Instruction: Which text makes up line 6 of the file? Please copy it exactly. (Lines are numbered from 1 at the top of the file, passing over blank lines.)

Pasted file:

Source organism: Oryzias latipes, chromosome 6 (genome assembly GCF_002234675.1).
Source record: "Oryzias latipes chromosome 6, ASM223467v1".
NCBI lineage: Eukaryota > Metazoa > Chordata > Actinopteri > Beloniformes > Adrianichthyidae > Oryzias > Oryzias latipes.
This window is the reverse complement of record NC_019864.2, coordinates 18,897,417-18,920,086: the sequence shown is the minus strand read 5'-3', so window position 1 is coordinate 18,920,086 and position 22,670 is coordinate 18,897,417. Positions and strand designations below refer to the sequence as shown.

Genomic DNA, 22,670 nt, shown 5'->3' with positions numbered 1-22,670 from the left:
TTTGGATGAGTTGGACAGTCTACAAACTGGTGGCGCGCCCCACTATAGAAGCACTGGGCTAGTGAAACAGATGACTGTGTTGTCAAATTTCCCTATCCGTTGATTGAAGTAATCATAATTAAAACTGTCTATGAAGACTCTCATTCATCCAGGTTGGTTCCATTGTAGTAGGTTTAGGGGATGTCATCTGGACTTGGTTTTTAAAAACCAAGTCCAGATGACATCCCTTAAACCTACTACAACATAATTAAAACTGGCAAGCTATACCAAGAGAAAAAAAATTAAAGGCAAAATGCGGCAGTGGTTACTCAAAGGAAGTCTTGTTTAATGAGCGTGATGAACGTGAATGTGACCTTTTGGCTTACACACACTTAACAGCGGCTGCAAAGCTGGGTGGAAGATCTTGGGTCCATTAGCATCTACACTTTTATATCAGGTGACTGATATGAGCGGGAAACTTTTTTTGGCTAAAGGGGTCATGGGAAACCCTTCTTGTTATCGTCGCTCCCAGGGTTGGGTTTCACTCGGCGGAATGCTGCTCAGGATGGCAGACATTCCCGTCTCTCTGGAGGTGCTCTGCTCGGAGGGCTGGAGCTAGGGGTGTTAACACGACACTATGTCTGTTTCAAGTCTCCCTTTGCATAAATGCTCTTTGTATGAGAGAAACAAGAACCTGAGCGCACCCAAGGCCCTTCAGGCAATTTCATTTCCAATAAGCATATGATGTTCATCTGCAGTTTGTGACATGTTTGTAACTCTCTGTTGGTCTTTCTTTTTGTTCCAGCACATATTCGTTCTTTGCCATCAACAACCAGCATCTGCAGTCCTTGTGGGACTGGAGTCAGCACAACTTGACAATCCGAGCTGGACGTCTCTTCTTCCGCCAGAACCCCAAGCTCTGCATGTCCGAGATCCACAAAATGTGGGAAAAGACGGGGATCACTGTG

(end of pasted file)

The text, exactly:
TTTGGATGAGTTGGACAGTCTACAAACTGGTGGCGCGCCCCACTATAGAAGCACTGGGCTAGTGAAACAGATGACTGTGTTGTCAAATTTCCCTATCCGTTGATTGAAGTAATCATAATTAAAACTGTCTATGAAGACTCTCATTCATCCAGGTTGGTTCCATTGTAGTAGGTTTAGGGGATGTCATCTGGACTTGGTTTTTAAAAACCAAGTCCAGATGACATCCCTTAAACCTACTACAACATAATTAAAACTGGCAAGCTATACCAAGAGAAAAAAAATTAAAGGCAAAATGCGGCAGTGGTTACTCAAAGGAAGTCTTGTTTAATGAGCGTGATGAACGTGAATGTGACCTTTTGGCTTACACACACTTAACAGCGGCTGCAAAGCTGGGTGGAAGATCTTGGGTCCATTAGCATCTACACTTTTATATCAGGTGACTGATATGAGCGGGAAACTTTTTTTGGCTAAAGGGGTCATGGGAAACCCTTCTTGTTATCGTCGCTCCCAGGGTTGGGTTTCACTCGGCGGAATGCTGCTCAGGATGGCAGACATTCCCGTCTCTCTGGAGGTGCTCTGCTCGGAGGGCTGGAGCTAGGGGTGTTAACACGACACTATGTCTGTTTCAAGTCTCCCTTTGCATAAATGCTCTTTGTATGAGAGAAACAAGAACCTGAGCGCACCCAAGGCCCTTCAGGCAATTTCATTTCCAATAAGCATATGATGTTCATCTGCAGTTTGTGACATGTTTGTAACTCTCTGTTGGTCTTTCTTTTTGTTCCAGCACATATTCGTTCTTTGCCATCAACAACCAGCATCTGCAGTCCTTGTGGGACTGGAGTCAGCACAACTTGACAATCCGAGCTGGACGTCTCTTCTTCCGCCAGAACCCCAAGCTCTGCATGTCCGAGATCCACAAAATGTGGGAAAAGACGGGGATCACTGTG